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Farmed fish could solve pending population crisis, food experts say

(Excerpts)

MONTEREY, Calif. — Farmed fish has gotten a bad rap, but it’s the only way the world is going to feed the additional 2.4  billion people expected to be added to the Earth’s population in the next 34 years, experts told a sustainable food conference.  With the world's arable land maxed out and wild seafood overfished, aquaculture is the one place we can look to produce enough animal protein for all those extra mouths, said Steve Gaines, a professor of marine biology at the University of California Santa Barbara and lead investigator for the university's sustainable fisheries group. He spoke at a conference on sustainable food at the Monterey Bay Aquarium earlier this month. 

The rising human population isn't the only issue. As standards of living rise, people eat more protein and especially more meat. In China, for example, annual meat consumption has risen from 28 pounds per person in 1982 to 138 pounds in 2015.  Growing enough crops to feed more pigs, chickens and cows is a challenge. In most of the world, all the land that can be planted already is planted. Plowing under the marginal land that's left would only lead to deforestation and land degradation, which only contributes to climate change, said Gaines.

Turning to the world’s oceans doesn’t help. Analysis of global fisheries, even if all were sustainably managed for maximum production, would only take care of between 1% and 5% of the coming demand, Gaines said.  The only option, experts at the Monterey conference said, is aquaculture.  Currently just 15% of world animal protein consumption comes from aquaculture but that can quickly be ramped up.

It's a hard sell in the United States. Panelists blamed part of the U.S. prejudice against aquaculture on NIMBYism (i.e. Not In My Backyard.) Americans were content to eat farmed salmon, shrimp, oysters and other species when they were produced far away, but didn't want to see fish farms and pens in their pristine waters at home.  There's also an ongoing negative connotation with fish farming among the more eco-conscious in the United States because of early unsustainable fishery examples, especially farmed salmon and shrimp, in South America and Asia.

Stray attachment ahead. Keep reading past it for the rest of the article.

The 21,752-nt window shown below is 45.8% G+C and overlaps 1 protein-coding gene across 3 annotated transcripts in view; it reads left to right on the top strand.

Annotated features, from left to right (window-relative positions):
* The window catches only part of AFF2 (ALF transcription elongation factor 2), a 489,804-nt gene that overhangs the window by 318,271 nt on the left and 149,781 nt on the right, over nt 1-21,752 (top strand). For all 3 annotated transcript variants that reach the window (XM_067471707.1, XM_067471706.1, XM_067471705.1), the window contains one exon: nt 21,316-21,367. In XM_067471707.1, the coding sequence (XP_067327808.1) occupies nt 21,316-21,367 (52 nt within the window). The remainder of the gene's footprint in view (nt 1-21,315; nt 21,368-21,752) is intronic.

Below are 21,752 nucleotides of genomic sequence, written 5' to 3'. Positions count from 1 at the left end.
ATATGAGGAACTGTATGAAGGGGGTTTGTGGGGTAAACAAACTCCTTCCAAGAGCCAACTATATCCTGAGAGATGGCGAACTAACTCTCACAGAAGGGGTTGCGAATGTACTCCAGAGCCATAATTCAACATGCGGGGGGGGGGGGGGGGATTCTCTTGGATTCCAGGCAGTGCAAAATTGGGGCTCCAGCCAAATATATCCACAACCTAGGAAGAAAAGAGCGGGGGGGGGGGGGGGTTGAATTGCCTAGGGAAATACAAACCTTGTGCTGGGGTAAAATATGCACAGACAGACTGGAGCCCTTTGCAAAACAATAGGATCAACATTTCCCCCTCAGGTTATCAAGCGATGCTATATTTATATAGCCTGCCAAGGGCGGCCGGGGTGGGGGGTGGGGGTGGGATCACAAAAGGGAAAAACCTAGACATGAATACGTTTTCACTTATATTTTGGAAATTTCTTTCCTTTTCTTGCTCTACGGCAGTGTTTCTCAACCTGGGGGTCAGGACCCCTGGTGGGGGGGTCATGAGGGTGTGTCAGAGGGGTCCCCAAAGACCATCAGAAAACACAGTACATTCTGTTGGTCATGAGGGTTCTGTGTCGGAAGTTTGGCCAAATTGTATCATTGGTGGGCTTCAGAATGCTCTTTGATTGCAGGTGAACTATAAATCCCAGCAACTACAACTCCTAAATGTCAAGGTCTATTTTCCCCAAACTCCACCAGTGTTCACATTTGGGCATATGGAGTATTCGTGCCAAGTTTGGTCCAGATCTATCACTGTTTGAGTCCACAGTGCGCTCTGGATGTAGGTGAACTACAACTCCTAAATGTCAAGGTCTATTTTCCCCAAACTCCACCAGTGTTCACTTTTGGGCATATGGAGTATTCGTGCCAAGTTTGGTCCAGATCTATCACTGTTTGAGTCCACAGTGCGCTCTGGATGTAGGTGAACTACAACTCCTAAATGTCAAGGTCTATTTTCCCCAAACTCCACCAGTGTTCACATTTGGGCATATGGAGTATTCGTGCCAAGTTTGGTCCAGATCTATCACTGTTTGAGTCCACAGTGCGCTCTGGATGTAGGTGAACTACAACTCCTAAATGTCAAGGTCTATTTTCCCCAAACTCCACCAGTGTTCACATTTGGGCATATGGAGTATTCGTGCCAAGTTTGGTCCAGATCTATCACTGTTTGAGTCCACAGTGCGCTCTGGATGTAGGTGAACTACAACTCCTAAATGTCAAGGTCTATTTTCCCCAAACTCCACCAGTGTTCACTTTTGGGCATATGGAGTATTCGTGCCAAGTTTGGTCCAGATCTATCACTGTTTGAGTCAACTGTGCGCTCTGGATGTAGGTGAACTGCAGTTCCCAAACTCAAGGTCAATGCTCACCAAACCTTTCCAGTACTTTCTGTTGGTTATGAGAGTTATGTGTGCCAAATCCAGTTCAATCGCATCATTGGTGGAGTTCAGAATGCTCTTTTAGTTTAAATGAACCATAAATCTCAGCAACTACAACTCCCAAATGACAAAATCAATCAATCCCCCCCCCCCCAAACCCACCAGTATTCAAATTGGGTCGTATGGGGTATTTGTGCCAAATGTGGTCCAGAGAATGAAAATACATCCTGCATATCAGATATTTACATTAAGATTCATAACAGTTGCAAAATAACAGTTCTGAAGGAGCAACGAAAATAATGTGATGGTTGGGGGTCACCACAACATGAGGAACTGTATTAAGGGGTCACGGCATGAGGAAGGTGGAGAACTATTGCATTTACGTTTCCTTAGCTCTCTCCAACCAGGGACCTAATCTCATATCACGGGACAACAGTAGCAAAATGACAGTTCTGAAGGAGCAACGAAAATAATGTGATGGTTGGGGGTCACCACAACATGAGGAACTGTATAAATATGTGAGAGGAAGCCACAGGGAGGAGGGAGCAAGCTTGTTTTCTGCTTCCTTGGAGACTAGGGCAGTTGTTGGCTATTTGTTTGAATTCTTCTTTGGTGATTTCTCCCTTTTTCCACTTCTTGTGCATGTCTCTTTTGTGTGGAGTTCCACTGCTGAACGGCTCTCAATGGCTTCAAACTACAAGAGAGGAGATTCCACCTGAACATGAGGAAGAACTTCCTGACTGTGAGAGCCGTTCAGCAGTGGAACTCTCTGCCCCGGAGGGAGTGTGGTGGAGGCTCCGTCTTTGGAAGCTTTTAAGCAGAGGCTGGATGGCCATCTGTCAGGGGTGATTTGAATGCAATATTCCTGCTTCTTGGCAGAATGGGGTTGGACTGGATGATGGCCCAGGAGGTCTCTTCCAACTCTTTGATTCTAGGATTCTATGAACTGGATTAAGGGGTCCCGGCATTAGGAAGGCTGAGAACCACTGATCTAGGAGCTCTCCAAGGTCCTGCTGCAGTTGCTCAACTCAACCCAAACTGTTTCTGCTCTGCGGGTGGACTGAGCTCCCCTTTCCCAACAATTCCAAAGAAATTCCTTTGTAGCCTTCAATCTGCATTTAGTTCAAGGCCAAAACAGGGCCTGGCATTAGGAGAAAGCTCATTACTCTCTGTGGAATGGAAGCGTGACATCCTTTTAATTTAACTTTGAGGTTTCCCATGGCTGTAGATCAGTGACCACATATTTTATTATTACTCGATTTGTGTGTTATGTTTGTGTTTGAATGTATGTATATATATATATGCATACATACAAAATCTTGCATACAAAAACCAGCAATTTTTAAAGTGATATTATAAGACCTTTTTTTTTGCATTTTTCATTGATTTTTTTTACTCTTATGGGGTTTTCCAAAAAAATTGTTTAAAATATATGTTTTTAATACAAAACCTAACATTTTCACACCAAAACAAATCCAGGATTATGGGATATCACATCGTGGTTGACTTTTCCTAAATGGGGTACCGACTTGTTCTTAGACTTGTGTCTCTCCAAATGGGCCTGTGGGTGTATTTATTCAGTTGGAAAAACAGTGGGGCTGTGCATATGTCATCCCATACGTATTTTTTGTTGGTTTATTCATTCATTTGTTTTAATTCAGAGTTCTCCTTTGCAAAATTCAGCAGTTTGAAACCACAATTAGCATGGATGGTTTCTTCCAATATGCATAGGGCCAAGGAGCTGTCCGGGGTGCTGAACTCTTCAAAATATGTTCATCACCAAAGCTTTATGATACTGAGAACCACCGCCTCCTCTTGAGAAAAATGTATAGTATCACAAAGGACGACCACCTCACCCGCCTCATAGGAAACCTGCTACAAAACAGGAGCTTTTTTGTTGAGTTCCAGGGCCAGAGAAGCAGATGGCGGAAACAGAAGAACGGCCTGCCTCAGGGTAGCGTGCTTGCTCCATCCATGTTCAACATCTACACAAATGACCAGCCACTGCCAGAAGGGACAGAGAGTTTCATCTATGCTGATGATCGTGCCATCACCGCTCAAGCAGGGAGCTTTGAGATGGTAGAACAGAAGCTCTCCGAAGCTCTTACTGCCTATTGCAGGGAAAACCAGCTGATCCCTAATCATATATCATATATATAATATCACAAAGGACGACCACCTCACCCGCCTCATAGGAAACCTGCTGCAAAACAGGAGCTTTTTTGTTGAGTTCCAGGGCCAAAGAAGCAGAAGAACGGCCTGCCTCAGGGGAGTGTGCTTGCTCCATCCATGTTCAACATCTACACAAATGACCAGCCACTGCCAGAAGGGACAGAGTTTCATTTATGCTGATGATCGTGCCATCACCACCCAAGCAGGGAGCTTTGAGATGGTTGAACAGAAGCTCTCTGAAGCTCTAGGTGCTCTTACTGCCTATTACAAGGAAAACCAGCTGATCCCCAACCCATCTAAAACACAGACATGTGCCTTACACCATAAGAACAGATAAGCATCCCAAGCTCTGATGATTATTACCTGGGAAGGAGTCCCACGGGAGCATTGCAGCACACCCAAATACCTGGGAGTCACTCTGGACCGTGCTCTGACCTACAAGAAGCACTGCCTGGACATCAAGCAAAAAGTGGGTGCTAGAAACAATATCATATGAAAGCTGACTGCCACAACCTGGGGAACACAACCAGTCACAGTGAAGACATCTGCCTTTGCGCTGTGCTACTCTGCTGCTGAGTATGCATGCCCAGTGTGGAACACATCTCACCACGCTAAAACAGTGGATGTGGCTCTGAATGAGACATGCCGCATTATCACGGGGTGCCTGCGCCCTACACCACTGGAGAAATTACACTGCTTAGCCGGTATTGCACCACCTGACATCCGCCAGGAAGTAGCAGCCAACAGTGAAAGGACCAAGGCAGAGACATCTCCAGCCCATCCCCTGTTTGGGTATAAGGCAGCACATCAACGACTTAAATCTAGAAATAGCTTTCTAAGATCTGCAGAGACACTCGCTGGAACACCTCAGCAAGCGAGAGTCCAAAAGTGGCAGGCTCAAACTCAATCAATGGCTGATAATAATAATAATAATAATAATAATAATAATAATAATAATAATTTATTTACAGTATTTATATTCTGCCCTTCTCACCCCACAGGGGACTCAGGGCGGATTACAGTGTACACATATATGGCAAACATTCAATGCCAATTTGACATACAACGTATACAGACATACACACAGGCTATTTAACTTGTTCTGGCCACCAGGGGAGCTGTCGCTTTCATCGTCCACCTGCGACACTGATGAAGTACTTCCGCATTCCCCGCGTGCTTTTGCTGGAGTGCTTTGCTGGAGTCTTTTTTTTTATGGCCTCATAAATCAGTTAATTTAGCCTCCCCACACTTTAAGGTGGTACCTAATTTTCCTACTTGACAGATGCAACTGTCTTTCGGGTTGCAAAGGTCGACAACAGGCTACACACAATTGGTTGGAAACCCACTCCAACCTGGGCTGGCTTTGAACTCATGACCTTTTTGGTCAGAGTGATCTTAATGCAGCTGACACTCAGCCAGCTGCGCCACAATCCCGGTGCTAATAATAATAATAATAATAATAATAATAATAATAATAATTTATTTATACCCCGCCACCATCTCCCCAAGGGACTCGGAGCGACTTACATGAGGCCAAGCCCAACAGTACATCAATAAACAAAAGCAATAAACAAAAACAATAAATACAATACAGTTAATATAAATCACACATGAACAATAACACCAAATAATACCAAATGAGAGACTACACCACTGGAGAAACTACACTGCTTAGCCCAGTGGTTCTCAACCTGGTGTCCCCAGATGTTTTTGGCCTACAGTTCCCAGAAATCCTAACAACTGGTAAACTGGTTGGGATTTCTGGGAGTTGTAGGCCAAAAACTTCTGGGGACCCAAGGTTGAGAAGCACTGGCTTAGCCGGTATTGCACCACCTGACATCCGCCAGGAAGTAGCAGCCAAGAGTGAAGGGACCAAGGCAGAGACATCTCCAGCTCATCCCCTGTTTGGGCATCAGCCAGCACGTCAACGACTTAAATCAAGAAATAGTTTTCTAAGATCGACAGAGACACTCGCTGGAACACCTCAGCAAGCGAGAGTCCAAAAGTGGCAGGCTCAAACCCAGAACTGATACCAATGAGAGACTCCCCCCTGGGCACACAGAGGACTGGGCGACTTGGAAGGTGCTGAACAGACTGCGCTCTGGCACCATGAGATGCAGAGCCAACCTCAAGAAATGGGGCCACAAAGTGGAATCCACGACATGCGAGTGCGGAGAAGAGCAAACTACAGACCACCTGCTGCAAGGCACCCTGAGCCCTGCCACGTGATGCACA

Asia out in front
Asia, which has practiced pond and rice paddy-based aquaculture for millennium, has embraced modern aquaculture. Today more than 70% of all seafood from aquaculture is produced in Asia, according to the Food and Agricultural Organization of the United Nations. "Asia leads the globe. Thanks to aquaculture, the global per capita supply of fish is at an all time high," said Edward Allison, a professor of marine and environmental affairs at the University of Washington in Seattle.  In Asia, most fish are farmed inland in ponds. Traditionally, agricultural waste was added to the ponds. That fed algae that in turn fed zooplankton that the fish ate, making the system very ecologically friendly and sustainable.

Long ramp up
Americans need to start eating a wider variety of seafood than just shrimp, tuna and salmon, the experts said.
Currently 78% of the salmon Americans eat is farmed, according to research by Oai Li Chen at the University of Washington. However, as a whole, salmon makes up just one-fifth of world aquaculture production, said Peet.

“On land we eat four things: cows, pigs, chickens and lambs. But in aquaculture there are hundreds of different species, the diversity of options choices is so much richer than from the land,” said Gaines.
Popular farmed fish in Asia include carp, tilapia Asian sea bass, snappers and groupers, said Fitzsimmons. His favorite is tilapia, which he said is to seafood as chicken is to poultry.

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